To those conversant with early cyberpunk fiction, the mining of the past to enrich the future is a familiar scenario, as explored in the Mozart in Mirrorshades short-story, from the Mirrorshades anthology. To others, the short-lived tv series Terra Nova may serve as a reference point.

Flynne is transported into this future world by the same game server device connection. Just as Neo breaks out of and then jacks back into The Matrix across realities, and Jake Sully pilots his Avatar across space, Flynne, and the others who come to join her, operate remote bodies; varying from bioengineering humanoid drones, to exoskeletons, to almost indescribable physical objects.

To say any more now would really ruin the enjoyment of reading such a masterful tale. The vocabulary of these futures is slowly built up such that by the end of the story you're reading a sentence with a completely different meaning ascribed to it than before you'd started this book.

Speculative fiction serves to pose not just well constructed thought experiments of what might become, but to also cast a new light on the present in doing so. Just as the klepts come to use their far future knowledge to grind the lives of Flynne & co. like it was just another MMO, so we can inform our own actions today by reading this tale about two tomorrows.

Most notable to me, apart from the foreground of economical collapse and subsequent radical transformation, is the thread of extinction woven into the world view. One of the characters is in permanent mourning for the species being killed by the ecological collapse under way right now. Another keeps simulacra of animals long vanished from our world as household pets, resurrected to act as perhaps no more than a status object. As Gibson is wont to do, this is an emergent part of the zeitgeist that is being tapped into. The question it leaves me with most of all is, as consciousness of this is raised, what is to be done?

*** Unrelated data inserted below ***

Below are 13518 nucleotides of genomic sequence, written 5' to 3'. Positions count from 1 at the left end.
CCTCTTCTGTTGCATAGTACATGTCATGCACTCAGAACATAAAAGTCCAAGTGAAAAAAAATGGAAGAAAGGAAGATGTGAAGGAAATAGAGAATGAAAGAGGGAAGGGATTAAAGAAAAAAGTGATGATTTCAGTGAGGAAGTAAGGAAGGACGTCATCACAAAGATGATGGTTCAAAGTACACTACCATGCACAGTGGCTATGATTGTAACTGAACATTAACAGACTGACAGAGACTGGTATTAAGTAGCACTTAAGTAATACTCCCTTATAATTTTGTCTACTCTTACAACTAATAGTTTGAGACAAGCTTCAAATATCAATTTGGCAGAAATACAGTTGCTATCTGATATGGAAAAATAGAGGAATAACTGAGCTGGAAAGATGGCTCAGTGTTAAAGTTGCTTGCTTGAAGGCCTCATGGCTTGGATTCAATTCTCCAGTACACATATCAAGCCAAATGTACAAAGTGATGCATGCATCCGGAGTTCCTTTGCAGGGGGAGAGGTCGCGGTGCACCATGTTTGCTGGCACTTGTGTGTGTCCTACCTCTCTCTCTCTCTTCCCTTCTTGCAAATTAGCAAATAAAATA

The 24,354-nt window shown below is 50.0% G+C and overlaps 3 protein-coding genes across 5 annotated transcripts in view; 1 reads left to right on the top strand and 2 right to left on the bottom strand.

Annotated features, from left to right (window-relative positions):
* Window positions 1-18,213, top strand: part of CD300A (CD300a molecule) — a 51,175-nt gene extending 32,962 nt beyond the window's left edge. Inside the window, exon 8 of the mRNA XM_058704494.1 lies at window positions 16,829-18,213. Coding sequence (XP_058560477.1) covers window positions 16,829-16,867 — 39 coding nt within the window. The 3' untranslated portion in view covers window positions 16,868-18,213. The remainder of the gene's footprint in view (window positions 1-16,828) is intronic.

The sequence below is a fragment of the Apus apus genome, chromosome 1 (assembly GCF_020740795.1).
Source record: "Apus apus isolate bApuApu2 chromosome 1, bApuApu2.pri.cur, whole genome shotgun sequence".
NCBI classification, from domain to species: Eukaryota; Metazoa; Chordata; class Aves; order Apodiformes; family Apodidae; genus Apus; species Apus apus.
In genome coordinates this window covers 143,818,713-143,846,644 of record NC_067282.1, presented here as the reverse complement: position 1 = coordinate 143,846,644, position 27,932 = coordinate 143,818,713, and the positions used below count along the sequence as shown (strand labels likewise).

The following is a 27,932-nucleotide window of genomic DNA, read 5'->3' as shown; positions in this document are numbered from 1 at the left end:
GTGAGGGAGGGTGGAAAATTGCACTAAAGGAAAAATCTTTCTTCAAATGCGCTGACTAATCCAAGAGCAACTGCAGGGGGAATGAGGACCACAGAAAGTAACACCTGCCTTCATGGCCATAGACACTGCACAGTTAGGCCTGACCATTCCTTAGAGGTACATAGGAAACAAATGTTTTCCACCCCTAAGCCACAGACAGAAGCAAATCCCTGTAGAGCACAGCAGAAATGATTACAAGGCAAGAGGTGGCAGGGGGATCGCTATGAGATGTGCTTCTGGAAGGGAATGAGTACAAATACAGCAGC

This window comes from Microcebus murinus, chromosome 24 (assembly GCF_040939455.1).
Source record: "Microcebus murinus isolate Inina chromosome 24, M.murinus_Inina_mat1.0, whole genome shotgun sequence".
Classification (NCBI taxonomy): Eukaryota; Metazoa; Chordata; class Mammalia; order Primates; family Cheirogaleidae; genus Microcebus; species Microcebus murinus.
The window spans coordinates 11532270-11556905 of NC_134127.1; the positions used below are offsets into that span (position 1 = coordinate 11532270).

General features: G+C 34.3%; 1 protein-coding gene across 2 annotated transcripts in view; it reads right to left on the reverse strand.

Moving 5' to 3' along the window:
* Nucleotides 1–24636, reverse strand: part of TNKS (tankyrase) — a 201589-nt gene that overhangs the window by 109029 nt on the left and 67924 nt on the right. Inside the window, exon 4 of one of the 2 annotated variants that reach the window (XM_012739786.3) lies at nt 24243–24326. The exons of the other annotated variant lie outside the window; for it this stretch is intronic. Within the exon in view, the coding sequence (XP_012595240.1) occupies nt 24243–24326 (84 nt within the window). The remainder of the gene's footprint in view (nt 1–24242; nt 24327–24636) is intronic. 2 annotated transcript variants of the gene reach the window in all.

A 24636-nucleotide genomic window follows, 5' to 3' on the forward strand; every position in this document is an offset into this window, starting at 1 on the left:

All of which makes The Peripheral more than just a tightly constructed, fascinating piece of story-telling. It makes it an important element in a cultural conversation that desperately needs to be more visibly taking place.


Is the Phaistos Disc an Homage to Motherhood?

The Phaistos Disc

Is the Phaistos Disc an homage to motherhood?  Academia is undecided.

Discovered in 1908 in the Minoan Palace-site dedicated to Phaistos – a Minoan deity – by Italian archaeologist Luigi Pernier, the Phaistos disc has been an enigma for more than 100 years.  Oft written about, rarely understood, never truly deciphered, the Phaistos disc is a remnant of a civilisation long dead, a civilisation connected most intimately to classical Greece, and possibly even…Atlantis.

There are those who believe, with some credibility, that the great Atlantean society was in fact the Minoan peoples situated on the volcanic islands of Santorini and Crete.  Some researchers claim that the massive volcanic eruption centered in Santorini’s Thera, was the very same cataclysmic event described in Plato’s Criteas and Timeas, the event which caused the demise of the so-called island of Atlantis.  Details are scant, of course, since all of the modern conjecture about Atlantis is based on best guesses and ancient legends, but of the many Atlantis theories, the Minoan eruption theory is among the more believable.

Of course, all of that is moot, as it pertains to the Phaistos Disc, if we cannot understand what it says, and thus far we cannot.

The Phaistos Disc, much like other linguistic puzzles – such as the Voynich Manuscript – has been the focus of much study and debate, and until recently all theories about its content were on relatively equal footing.  To date there have been no less than 23 decipherment attempts, all of which claimed some measure of success.  Both linguistic and symbolic interpretations have been put forward, but none has offered any sign of a congruent, predictable language or system of communication…until now.